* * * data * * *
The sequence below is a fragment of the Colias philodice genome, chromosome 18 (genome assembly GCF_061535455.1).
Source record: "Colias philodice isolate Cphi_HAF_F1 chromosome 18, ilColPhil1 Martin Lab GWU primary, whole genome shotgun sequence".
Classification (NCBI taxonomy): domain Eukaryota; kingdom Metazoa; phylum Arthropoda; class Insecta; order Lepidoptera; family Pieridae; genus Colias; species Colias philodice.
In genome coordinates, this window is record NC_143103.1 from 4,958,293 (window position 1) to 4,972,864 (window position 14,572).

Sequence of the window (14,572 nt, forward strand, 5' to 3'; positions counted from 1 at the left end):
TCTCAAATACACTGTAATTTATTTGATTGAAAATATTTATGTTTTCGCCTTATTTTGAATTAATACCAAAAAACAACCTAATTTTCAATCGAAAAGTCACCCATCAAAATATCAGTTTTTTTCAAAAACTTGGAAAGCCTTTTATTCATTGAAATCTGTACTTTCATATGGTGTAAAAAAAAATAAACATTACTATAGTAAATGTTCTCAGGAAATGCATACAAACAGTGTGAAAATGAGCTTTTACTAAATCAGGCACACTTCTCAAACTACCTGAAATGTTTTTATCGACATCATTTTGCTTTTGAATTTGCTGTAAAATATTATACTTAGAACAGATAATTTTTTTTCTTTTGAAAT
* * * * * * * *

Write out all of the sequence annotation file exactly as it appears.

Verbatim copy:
The sequence below is a fragment of the Colias philodice genome, chromosome 18 (genome assembly GCF_061535455.1).
Source record: "Colias philodice isolate Cphi_HAF_F1 chromosome 18, ilColPhil1 Martin Lab GWU primary, whole genome shotgun sequence".
Classification (NCBI taxonomy): domain Eukaryota; kingdom Metazoa; phylum Arthropoda; class Insecta; order Lepidoptera; family Pieridae; genus Colias; species Colias philodice.
In genome coordinates, this window is record NC_143103.1 from 4,958,293 (window position 1) to 4,972,864 (window position 14,572).

Sequence of the window (14,572 nt, forward strand, 5' to 3'; positions counted from 1 at the left end):
TCTCAAATACACTGTAATTTATTTGATTGAAAATATTTATGTTTTCGCCTTATTTTGAATTAATACCAAAAAACAACCTAATTTTCAATCGAAAAGTCACCCATCAAAATATCAGTTTTTTTCAAAAACTTGGAAAGCCTTTTATTCATTGAAATCTGTACTTTCATATGGTGTAAAAAAAAATAAACATTACTATAGTAAATGTTCTCAGGAAATGCATACAAACAGTGTGAAAATGAGCTTTTACTAAATCAGGCACACTTCTCAAACTACCTGAAATGTTTTTATCGACATCATTTTGCTTTTGAATTTGCTGTAAAATATTATACTTAGAACAGATAATTTTTTTTCTTTTGAAAT